Touch of Evil
Undoubtedly the two most abused words in the lexicon of the contemporary film industry are director's cut.
This term evokes a dream of finally seeing certain great films in the exact pristine state that their makers intended them – without producer or studio interference, government censorship or the multitude of other vicissitudes that shape how a movie finally appears on screen.
These days, almost any alternate version of a film is sneakily touted as a director's cut. An early assemblage of Howard Hawks' The Big Sleep (1946) was released in the mid ‘90s – a fascinating document but hardly the ultimate incarnation of its maker's intentions. Videos and laserdiscs of films where the image is simply cleaned up a little – or previously discarded material is now tacked as an afterthought – masquerade as director's cuts.
In my favourite case, the local World Movies cable channel showed a version of Irma Vep (1996) that was unaccountably missing its final scene, due to a laboratory error. When alerted of this mistake, the channel promptly substituted a full version of the film – but grabbed the opportunity to advertise it as the special director's cut!
The most recent (in fact, third) version of Orson Welles' masterpiece Touch of Evil (1958) now available indicates the complex ways in which films are made and re-made – particularly within the Hollywood system. By the time Welles was able to view a work print near to the completion of this project, it had already been significantly tampered with – certain scenes having been re-shot or added by another director.
In a final attempt to ensure some overall stylistic and narrative coherence, Welles penned a long memo detailing suggestions for the editing and sound mixing of the film. Twelve years after his death in 1985, this memo was used by a team of reconstructors – headed by post-production guru Walter Murch – to arrive at a speculative reconstitution of Touch of Evil as Welles might have preferred to see (and hear) it.
In truth, casual viewers of the new version (including some Welles fans) may be hard pressed to detect many of these changes. Only the justly famous opening scene – a long take that tracks cop Vargas (Charlton Heston) and his wife Susan (Janet Leigh) across the Mexican-American border – is strikingly altered, no longer having to compete with credits and Henry Mancini's score.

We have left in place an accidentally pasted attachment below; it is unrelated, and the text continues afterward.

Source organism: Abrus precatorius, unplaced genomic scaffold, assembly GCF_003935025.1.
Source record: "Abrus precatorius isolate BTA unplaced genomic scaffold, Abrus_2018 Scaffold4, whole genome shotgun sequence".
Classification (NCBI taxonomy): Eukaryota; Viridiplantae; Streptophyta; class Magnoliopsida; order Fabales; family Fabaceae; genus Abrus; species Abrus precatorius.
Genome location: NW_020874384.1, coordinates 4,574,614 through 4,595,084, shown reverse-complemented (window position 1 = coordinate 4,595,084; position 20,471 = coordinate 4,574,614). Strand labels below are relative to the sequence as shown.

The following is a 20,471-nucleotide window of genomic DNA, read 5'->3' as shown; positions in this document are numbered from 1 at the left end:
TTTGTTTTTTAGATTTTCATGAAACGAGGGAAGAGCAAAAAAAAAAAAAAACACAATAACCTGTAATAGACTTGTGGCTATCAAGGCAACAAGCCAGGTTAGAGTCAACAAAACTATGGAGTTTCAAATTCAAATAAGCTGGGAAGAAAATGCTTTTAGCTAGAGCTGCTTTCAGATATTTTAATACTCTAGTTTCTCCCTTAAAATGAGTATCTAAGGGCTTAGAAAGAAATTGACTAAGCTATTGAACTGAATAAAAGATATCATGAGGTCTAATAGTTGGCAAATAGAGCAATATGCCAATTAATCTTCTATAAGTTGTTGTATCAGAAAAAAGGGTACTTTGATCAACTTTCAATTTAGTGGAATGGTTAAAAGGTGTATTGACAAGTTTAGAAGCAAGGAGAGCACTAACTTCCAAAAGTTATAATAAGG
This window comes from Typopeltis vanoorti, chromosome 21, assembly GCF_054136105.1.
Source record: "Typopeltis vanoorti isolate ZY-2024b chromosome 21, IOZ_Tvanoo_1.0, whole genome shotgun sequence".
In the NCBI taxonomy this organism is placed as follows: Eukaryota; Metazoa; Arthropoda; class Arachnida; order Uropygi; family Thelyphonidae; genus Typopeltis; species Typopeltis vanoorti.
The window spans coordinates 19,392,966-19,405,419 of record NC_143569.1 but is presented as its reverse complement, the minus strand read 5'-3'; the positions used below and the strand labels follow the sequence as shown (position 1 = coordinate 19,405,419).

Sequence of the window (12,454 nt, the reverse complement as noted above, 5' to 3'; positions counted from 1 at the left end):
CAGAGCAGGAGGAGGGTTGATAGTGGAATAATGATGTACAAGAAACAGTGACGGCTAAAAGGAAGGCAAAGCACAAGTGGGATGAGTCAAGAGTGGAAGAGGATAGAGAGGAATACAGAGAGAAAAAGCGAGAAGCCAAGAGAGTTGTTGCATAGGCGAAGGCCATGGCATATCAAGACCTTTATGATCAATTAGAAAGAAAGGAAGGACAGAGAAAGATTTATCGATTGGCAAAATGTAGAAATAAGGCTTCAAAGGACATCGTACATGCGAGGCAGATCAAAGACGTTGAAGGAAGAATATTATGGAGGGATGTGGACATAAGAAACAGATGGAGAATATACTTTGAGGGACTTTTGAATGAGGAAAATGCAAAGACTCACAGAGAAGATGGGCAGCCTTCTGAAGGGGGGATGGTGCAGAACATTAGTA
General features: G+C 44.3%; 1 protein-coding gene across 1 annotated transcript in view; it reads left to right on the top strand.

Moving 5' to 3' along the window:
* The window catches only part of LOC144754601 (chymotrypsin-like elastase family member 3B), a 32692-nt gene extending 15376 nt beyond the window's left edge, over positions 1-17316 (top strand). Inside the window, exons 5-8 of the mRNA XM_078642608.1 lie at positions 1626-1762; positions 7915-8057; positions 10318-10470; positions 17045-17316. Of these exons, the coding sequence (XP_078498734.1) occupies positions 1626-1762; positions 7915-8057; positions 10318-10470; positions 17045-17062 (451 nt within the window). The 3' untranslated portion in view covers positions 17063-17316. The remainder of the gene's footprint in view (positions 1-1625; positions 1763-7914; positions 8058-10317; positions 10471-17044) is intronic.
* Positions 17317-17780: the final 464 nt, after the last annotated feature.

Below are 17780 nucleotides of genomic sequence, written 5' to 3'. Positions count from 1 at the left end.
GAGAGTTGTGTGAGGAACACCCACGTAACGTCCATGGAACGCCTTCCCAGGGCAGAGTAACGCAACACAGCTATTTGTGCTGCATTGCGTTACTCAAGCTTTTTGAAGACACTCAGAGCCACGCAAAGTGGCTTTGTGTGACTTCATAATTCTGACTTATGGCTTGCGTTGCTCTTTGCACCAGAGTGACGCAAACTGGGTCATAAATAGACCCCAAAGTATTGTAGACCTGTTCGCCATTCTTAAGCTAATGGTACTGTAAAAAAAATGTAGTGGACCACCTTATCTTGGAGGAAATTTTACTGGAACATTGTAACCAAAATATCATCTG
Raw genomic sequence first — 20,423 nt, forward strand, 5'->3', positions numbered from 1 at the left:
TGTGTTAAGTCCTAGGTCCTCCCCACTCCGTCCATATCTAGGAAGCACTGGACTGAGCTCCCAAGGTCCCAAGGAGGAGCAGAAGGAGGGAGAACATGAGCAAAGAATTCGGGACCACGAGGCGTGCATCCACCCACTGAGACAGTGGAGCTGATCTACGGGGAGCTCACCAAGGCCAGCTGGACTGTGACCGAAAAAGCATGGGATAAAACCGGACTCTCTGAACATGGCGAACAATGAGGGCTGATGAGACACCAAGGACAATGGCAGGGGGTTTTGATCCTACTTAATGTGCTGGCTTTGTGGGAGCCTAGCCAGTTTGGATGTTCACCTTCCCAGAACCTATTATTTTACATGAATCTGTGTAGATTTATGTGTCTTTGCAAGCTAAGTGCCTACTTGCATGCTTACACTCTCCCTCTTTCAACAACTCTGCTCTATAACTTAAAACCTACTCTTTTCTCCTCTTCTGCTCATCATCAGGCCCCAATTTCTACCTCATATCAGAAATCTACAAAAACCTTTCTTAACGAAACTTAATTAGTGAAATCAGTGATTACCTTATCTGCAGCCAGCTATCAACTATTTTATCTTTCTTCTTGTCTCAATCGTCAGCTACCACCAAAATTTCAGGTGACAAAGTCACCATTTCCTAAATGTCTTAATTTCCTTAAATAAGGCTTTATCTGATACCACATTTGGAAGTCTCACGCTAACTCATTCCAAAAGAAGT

For those who know the film well, however, there can be no disputing the significance of the work done by Murch and his collaborators (including foremost Welles scholar, Jonathan Rosenbaum). Touch of Evil is now tighter, crisper, more of a piece. Into the bargain, the image quality has itself been cleaned up and enhanced – making the movie a more dazzling and baroque vortex than ever. (Arguments still rage, however, about the film’s correct aspect ratio.)
Touch of Evil hails from a lost era when nominal whodunits by directors such as Fritz Lang and Otto Preminger always held more in reserve than the simple answer to a plot enigma. This furiously complicated narrative – tracing the struggle between Vargas and his shady nemsis, Quinlan (Welles), over the identity of a murderer – has as its real, profound subject the moral problems of guilt and punishment, appearance and truth, means and ends.
But it is perhaps too easy to give the film a high-and-mighty Shakespearean aura, while downplaying what makes it so immediate, visceral and enjoyable. Touch of Evil is a B movie in every sense, fully exploiting the outrageous, scandalous trashiness of its seedy places, events and characters.
A key, unforgettable sequence where Susan is menaced by delinquents in a motel room – with its creepy intimations of violence, drug abuse and sexual violation – clearly foreshadows Hitchcock's Psycho (1960) and the entire career of David Lynch.
Touch of Evil is sometimes hailed as the last, magnificent gasp of the classic film noir era. To the standard, generic elements – cops and crime, dark streets, bars and bordellos – Welles adds his own intricate patterns. At every moment the story configures a triple transgression, superimposing bodily, ideological and geographical confusions.
That famous opening shot is not merely a show-off demonstration of visual style and narrative economy. It is an emblem of the way in which Welles expresses his knotty themes in a brilliant choreography of movement, space and action. The chief virtue of this new – and definitely improved – Touch of Evil is that it compels us to appreciate Welles' greatness all over again.
© Adrian Martin May 1999